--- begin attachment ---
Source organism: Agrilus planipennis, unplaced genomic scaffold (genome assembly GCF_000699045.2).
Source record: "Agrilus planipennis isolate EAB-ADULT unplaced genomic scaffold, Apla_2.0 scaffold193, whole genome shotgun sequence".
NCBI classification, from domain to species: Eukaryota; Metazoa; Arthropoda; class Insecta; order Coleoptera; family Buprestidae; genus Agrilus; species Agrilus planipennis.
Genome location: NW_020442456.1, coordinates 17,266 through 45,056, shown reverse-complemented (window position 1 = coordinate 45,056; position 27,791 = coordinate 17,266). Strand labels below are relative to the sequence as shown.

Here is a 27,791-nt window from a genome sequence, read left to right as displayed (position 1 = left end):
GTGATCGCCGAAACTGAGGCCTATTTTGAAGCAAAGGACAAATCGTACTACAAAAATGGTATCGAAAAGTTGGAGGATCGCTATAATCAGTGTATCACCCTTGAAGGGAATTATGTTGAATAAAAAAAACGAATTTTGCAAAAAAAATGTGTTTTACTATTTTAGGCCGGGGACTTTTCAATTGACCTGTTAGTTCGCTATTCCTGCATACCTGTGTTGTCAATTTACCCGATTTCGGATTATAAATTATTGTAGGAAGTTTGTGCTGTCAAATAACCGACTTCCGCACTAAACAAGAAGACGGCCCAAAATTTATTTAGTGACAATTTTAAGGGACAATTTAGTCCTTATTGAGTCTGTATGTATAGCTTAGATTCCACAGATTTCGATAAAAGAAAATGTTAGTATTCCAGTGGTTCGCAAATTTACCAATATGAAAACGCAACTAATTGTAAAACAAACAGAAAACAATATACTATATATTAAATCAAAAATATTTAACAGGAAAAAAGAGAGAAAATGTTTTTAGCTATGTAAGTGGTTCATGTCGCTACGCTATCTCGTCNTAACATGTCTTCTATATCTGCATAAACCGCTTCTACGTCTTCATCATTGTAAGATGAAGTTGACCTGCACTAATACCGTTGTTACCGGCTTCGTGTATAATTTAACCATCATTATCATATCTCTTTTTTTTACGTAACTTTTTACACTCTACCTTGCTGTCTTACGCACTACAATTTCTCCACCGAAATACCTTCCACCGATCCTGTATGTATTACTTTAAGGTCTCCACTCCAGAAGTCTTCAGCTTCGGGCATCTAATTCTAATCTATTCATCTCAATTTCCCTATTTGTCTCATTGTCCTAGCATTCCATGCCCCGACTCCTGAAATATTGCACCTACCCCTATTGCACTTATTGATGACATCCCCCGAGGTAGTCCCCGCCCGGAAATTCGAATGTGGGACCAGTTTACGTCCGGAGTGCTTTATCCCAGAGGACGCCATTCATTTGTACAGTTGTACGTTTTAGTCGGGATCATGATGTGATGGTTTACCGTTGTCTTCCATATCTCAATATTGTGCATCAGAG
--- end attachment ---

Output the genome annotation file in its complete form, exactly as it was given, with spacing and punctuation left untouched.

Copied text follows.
Source organism: Agrilus planipennis, unplaced genomic scaffold (genome assembly GCF_000699045.2).
Source record: "Agrilus planipennis isolate EAB-ADULT unplaced genomic scaffold, Apla_2.0 scaffold193, whole genome shotgun sequence".
NCBI classification, from domain to species: Eukaryota; Metazoa; Arthropoda; class Insecta; order Coleoptera; family Buprestidae; genus Agrilus; species Agrilus planipennis.
Genome location: NW_020442456.1, coordinates 17,266 through 45,056, shown reverse-complemented (window position 1 = coordinate 45,056; position 27,791 = coordinate 17,266). Strand labels below are relative to the sequence as shown.

Here is a 27,791-nt window from a genome sequence, read left to right as displayed (position 1 = left end):
GTGATCGCCGAAACTGAGGCCTATTTTGAAGCAAAGGACAAATCGTACTACAAAAATGGTATCGAAAAGTTGGAGGATCGCTATAATCAGTGTATCACCCTTGAAGGGAATTATGTTGAATAAAAAAAACGAATTTTGCAAAAAAAATGTGTTTTACTATTTTAGGCCGGGGACTTTTCAATTGACCTGTTAGTTCGCTATTCCTGCATACCTGTGTTGTCAATTTACCCGATTTCGGATTATAAATTATTGTAGGAAGTTTGTGCTGTCAAATAACCGACTTCCGCACTAAACAAGAAGACGGCCCAAAATTTATTTAGTGACAATTTTAAGGGACAATTTAGTCCTTATTGAGTCTGTATGTATAGCTTAGATTCCACAGATTTCGATAAAAGAAAATGTTAGTATTCCAGTGGTTCGCAAATTTACCAATATGAAAACGCAACTAATTGTAAAACAAACAGAAAACAATATACTATATATTAAATCAAAAATATTTAACAGGAAAAAAGAGAGAAAATGTTTTTAGCTATGTAAGTGGTTCATGTCGCTACGCTATCTCGTCNTAACATGTCTTCTATATCTGCATAAACCGCTTCTACGTCTTCATCATTGTAAGATGAAGTTGACCTGCACTAATACCGTTGTTACCGGCTTCGTGTATAATTTAACCATCATTATCATATCTCTTTTTTTTACGTAACTTTTTACACTCTACCTTGCTGTCTTACGCACTACAATTTCTCCACCGAAATACCTTCCACCGATCCTGTATGTATTACTTTAAGGTCTCCACTCCAGAAGTCTTCAGCTTCGGGCATCTAATTCTAATCTATTCATCTCAATTTCCCTATTTGTCTCATTGTCCTAGCATTCCATGCCCCGACTCCTGAAATATTGCACCTACCCCTATTGCACTTATTGATGACATCCCCCGAGGTAGTCCCCGCCCGGAAATTCGAATGTGGGACCAGTTTACGTCCGGAGTGCTTTATCCCAGAGGACGCCATTCATTTGTACAGTTGTACGTTTTAGTCGGGATCATGATGTGATGGTTTACCGTTGTCTTCCATATCTCAATATTGTGCATCAGAG